They *really* don’t experience money or crave financial security in the same way as those of us coming from somewhere other than “my parents have 200,000 just sitting around for my college education”.

      I think that’s exactly right. It’s still alien to me, but it’s exactly right. I remember back at a family gathering with the in-laws, a significant number of them fell into the category of not worrying about financial security the same way that my wife and I do (and were raised to). In that case, though, it was more about outlook than it was about actual material wealth. I’m a bit at a loss on how ones psychologically gets from here to there.

      At the time, I thought of it more in terms of major than college. We majored in computers or medicine or finance, they measured in the liberal arts, graduated, and had to say “Now what?” (law school, or marrying well – every last one of them). It’s notable that they almost all went to private schools while the Truman boys went to public and the Himmelreich girls went to Red State University out-of-state because that’s the school that offered them a free ride.

      Back when I was 14 or so, my brother got a software program to match him to the most appropriate university (ahhh, the days of CD ROM programs before the Internet). Anyhow, the three or four schools it selected for me were all private schools. They sounded great! My parents had to sit me down and have a talk with me. They actually could have afforded to send me there, but that was just the sort of thing that our family wouldn’t consider. It’s not in our blood.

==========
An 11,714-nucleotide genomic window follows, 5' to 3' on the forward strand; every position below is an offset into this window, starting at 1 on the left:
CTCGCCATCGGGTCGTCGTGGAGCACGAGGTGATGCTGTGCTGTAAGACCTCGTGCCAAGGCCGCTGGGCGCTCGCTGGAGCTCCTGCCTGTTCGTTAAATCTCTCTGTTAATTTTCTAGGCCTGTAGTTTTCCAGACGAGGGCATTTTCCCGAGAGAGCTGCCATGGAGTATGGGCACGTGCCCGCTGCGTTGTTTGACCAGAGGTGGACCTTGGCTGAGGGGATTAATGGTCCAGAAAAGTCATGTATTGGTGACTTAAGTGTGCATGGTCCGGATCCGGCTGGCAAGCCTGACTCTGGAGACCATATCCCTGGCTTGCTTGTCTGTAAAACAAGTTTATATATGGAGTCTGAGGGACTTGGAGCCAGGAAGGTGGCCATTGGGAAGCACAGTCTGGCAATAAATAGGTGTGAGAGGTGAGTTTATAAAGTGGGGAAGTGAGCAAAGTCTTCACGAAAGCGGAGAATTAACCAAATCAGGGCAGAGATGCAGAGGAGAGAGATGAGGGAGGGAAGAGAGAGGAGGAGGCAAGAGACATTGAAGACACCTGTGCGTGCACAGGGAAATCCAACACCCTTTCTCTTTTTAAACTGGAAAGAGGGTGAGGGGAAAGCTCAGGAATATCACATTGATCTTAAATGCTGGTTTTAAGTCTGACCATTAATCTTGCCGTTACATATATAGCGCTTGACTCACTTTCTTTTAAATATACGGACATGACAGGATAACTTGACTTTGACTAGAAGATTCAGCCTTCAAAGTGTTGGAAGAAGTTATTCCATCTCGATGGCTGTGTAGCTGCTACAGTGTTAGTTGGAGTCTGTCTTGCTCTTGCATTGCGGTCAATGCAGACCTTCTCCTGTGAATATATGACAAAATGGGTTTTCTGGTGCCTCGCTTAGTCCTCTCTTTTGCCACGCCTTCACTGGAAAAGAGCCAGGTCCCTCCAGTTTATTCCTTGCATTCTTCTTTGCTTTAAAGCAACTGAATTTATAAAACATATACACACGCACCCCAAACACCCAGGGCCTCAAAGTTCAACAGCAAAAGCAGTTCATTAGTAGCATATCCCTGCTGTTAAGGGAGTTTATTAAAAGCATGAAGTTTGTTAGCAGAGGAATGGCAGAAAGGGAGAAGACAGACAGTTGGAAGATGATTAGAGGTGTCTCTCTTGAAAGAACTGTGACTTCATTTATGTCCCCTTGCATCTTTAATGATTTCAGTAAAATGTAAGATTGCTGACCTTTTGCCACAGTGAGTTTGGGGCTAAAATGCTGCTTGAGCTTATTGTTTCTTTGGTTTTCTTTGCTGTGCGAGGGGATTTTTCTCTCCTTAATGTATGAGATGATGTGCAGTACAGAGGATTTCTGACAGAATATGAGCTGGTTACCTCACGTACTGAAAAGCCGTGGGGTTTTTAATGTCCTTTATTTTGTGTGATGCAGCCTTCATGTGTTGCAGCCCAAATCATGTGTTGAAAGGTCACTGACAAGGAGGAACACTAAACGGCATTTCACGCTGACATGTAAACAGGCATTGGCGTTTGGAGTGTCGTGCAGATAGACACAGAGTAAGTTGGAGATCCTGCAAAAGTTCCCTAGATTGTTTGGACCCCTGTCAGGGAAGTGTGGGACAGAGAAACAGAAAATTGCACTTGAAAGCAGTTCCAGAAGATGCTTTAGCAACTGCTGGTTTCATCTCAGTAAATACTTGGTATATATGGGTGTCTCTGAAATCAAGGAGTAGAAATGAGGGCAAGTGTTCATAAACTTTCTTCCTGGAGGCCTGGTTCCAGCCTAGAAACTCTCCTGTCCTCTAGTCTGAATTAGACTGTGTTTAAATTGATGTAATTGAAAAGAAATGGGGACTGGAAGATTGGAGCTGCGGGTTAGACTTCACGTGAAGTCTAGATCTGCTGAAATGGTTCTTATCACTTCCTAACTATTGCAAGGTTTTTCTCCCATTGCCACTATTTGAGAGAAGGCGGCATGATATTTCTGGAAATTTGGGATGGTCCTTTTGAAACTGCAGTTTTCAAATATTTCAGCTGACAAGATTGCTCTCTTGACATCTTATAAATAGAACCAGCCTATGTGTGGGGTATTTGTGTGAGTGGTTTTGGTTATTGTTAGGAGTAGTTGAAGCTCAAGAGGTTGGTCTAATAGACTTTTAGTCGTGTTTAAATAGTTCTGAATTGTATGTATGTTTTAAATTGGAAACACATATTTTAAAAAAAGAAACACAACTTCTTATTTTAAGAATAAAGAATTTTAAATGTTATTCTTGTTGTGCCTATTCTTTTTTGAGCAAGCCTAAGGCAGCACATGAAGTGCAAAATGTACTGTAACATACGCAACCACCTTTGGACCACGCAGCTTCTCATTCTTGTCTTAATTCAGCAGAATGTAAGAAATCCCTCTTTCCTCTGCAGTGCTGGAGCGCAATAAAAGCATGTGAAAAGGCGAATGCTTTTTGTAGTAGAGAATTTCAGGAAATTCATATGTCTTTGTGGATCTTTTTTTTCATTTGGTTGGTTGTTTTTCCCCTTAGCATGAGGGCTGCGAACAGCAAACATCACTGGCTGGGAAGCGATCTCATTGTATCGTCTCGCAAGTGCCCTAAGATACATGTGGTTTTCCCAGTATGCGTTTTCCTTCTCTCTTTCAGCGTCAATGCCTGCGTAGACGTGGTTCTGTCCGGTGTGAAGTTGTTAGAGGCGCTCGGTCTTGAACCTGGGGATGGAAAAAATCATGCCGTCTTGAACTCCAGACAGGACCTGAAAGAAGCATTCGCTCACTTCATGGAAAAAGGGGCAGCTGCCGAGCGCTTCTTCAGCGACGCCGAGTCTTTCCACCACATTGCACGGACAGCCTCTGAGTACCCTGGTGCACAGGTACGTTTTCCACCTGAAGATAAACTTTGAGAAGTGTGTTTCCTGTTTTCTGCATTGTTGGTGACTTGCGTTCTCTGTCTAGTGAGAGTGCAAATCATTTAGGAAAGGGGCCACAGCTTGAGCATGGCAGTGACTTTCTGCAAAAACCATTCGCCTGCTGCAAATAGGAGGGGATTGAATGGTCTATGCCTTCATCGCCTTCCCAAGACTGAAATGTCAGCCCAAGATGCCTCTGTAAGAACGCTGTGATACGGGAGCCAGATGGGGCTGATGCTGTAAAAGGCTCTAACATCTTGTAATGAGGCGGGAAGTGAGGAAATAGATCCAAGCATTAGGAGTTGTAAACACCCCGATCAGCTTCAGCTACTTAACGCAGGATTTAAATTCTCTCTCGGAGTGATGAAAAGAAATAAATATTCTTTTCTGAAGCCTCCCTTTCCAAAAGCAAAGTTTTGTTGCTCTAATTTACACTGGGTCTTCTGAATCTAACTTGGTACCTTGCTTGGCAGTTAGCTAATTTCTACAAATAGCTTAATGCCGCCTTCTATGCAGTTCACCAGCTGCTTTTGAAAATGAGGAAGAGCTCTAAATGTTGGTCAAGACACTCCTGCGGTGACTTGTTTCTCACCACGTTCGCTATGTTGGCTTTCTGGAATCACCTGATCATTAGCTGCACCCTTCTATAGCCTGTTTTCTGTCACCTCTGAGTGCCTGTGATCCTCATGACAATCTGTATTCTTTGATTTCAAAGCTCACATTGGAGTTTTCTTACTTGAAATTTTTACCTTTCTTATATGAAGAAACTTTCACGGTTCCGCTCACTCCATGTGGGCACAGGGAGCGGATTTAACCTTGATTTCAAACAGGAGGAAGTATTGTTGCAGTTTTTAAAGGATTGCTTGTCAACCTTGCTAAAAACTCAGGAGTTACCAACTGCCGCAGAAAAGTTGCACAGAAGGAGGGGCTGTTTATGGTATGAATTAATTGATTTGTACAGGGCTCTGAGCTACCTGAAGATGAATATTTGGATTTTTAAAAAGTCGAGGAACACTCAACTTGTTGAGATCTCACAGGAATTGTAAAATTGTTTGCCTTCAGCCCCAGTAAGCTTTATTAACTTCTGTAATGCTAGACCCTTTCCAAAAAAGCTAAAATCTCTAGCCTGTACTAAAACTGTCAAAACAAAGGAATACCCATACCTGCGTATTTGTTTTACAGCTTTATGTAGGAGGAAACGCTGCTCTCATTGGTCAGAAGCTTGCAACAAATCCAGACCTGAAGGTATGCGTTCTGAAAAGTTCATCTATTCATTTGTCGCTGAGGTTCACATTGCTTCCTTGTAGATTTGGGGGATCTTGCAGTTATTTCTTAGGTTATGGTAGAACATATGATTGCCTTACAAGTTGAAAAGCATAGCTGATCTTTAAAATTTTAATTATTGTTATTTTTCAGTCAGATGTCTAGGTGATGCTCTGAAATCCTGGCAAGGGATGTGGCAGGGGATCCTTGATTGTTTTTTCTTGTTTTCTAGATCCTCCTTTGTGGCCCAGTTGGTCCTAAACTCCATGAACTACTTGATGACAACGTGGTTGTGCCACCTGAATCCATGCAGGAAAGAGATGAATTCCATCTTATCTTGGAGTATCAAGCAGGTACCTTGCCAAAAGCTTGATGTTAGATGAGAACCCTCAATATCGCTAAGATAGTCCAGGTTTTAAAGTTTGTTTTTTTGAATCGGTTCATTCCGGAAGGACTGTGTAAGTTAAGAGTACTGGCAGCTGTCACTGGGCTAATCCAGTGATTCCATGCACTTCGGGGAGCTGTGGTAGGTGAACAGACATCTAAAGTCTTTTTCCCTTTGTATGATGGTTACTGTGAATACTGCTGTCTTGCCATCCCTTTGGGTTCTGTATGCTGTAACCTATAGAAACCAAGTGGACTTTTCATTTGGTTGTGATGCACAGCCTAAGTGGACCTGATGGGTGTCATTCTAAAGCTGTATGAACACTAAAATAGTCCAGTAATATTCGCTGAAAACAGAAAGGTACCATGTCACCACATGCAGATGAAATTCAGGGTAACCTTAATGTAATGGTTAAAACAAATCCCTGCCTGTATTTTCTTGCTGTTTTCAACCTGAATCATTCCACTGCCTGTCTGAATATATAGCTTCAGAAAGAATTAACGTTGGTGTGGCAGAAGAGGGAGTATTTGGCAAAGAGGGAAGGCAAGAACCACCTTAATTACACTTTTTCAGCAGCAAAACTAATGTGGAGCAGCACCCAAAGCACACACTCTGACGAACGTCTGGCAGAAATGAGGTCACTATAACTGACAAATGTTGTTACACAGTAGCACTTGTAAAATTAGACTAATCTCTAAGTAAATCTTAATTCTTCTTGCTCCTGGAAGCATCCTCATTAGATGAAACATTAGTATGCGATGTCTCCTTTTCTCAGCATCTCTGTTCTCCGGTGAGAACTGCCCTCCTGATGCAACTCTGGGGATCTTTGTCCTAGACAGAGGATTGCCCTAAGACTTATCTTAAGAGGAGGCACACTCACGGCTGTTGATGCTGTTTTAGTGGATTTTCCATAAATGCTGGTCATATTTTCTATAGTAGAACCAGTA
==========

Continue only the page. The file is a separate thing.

6. I remain firmly in the Two College Camp. Freshman and sophomore years in some fun school of your own choosing, make loads of friends, horse around, enjoy life, take all sorts of classes. The first two years are mostly weeding out the options you don’t want to pursue.

    But when you finally get around to a major, revisit your priorities. Choose a school where your choice will be supported in depth. Often that level of support can only be found in a big state school.

    Every university is composed of its colleges. Unless you’re looking for a Par Teh Skul, in which case just buy a copy of Playboy and look at their rankings, it’s pointless trying to judge a university in toto.